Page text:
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A case of Leber's hereditary optic neuropathy with elevated blood levels of lactate and pyruvate
  1. TSUTOMU NINOMIYA,
  2. HIROKO YAMAZAKI
  1. Department of Ophthalmology, Kohnodai Hospital, National Center of Neurology and Psychiatry, Japan
  2. Department of Ophthalmology, School of Medicine, Chiba University, Japan
  3. Department of Neurology, Kohnodai Hospital, National Center of Neurology and Psychiatry, Japan
  1. SHIN MUNAKATA
  1. Department of Ophthalmology, Kohnodai Hospital, National Center of Neurology and Psychiatry, Japan
  2. Department of Ophthalmology, School of Medicine, Chiba University, Japan
  3. Department of Neurology, Kohnodai Hospital, National Center of Neurology and Psychiatry, Japan
  1. HIIDE YOSHINO,
  2. TAKESHI SATO
  1. Department of Ophthalmology, Kohnodai Hospital, National Center of Neurology and Psychiatry, Japan
  2. Department of Ophthalmology, School of Medicine, Chiba University, Japan
  3. Department of Neurology, Kohnodai Hospital, National Center of Neurology and Psychiatry, Japan

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    Editor,—Leber's hereditary optic neuropathy (LHON) is a maternally inherited disease characterised by acute bilateral loss of central vision.1 We report a patient with LHON who had elevated lactate and pyruvate levels in blood and cerebrospinal fluid (CSF).

    CASE REPORT

    A 22-year-old man noticed blurred vision in both his eyes. Corrected visual acuity was 0.04 in his right eye and 0.05 in his left. Slit-lamp examination and intraocular pressures were normal. Pupillary light reflex was full in both eyes.

    Fundus examination revealed slightly hyperaemic optic discs. There was marked disc pallor over the next 2 months. Fluorescein angiography showed diffuse hyperfluorescence in the paramacular area. Goldmann perimetry showed a large central scotoma in each eye. No detectable responses of pattern visually evoked potentials were observed. His neurological examination, magnetic resonance imaging (MRI) of the brain, electromyography, and electroencephalography were normal. The resting blood level of lactate was elevated to 15.7 mg/dl (normal 3.3–14.9 mg/dl) and that of pyruvate was elevated to 1.51 mg/dl (normal 0.30–0.94). The level of lactate in the CSF was 13.8 mg/dl (normal 8.7–13.5), and level of the pyruvate was 1.27 mg/dl (normal 0.37–0.75). The blood level of lactate was elevated to 38.0 mg/dl, and the pyruvate level was elevated to 2.26 mg/dl after exercise loading. Biopsy of the biceps brachii muscle showed no ragged red fibres with Gomori trichrome staining. A point mutation of mtDNA at nt11778 was determined in the leucocyte. Neither the mtDNA point mutation at nt3243 (MELAS), nt8344 (MERRF), nor large deletion (KSS, CPEO) was detected.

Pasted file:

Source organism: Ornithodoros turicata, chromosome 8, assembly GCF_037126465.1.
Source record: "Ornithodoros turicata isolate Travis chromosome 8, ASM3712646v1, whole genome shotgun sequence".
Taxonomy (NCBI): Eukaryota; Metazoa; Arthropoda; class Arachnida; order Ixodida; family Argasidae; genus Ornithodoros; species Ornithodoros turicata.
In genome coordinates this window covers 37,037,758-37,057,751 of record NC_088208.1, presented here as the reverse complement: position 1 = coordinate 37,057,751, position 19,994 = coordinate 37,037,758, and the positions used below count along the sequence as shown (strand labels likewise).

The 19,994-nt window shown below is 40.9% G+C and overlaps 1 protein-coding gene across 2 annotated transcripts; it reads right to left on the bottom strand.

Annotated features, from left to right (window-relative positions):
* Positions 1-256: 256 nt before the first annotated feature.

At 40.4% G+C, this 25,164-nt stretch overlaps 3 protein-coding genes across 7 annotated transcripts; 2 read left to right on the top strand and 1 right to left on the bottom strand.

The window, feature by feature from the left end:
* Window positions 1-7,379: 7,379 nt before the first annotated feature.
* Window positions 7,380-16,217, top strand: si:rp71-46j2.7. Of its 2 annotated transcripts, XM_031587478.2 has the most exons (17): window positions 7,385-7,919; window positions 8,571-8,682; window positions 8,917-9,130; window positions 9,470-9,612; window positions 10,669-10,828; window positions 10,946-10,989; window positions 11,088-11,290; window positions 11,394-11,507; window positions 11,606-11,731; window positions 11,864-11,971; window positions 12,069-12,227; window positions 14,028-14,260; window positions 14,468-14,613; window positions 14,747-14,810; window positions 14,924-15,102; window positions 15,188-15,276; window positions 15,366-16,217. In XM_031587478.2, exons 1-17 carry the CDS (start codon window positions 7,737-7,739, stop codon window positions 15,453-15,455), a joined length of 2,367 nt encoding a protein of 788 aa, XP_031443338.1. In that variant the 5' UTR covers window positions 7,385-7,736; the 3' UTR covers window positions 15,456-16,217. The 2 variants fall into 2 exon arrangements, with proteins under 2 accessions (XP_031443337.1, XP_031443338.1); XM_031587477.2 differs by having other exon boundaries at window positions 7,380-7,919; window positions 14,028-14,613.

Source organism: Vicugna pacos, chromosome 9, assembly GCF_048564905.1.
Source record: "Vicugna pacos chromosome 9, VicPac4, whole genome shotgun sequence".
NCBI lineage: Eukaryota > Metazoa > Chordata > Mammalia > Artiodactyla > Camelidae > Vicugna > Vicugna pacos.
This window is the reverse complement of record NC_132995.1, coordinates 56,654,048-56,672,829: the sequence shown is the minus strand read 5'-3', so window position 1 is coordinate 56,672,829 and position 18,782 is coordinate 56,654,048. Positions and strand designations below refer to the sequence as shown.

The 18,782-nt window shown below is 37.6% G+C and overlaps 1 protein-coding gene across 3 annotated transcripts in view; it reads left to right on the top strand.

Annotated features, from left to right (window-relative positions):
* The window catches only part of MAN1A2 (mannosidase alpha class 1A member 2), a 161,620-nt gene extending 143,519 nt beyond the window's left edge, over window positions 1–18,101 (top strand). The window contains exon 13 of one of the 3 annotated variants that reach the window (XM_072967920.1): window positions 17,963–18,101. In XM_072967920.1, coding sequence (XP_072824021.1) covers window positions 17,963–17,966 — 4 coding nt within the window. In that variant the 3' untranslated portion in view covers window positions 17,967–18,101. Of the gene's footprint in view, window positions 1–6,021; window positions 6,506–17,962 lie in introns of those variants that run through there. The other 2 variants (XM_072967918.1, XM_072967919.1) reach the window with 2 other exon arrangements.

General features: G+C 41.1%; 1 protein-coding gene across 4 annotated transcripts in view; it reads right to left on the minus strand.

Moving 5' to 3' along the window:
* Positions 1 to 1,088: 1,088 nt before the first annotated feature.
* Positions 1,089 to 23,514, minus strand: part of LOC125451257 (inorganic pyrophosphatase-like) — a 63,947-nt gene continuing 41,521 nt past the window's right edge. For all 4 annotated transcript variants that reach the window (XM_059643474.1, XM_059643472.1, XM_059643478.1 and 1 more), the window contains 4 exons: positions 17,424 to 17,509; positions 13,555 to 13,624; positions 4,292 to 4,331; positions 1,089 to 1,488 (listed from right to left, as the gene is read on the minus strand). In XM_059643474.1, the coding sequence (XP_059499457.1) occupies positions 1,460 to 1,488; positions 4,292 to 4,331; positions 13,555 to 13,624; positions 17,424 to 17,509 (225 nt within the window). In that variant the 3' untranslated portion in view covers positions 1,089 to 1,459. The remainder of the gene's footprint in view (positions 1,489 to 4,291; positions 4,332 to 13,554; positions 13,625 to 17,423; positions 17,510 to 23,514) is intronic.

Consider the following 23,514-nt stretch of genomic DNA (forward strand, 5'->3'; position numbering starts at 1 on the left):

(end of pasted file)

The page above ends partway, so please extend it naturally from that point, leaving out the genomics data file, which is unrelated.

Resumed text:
Previous reports suggested that LHON is a multisystem disorder with various clinical manifestation and abnormal laboratory findings.2 3 Although an abnormal rise of venous lactate is observed in patients with Kearns–Sayre syndrome and other mytochondrial cytopathy, a few reports have demonstrated abnormal elevation of lactate and pyruvate in blood and CSF in LHON.4 Since 11778 mtDNA encodes subunit 4 of complex l,5 one would expect that the 11778 mtDNA mutation causes an amino acid change in mitochondrial respiratory chain and leads to impaired catabolism of lactate and pyruvate. The resting lactate and pyruvate levels in blood and CSF and those after aerobic exercise would give additional information on the biochemical abnormalities of LHON.

    References

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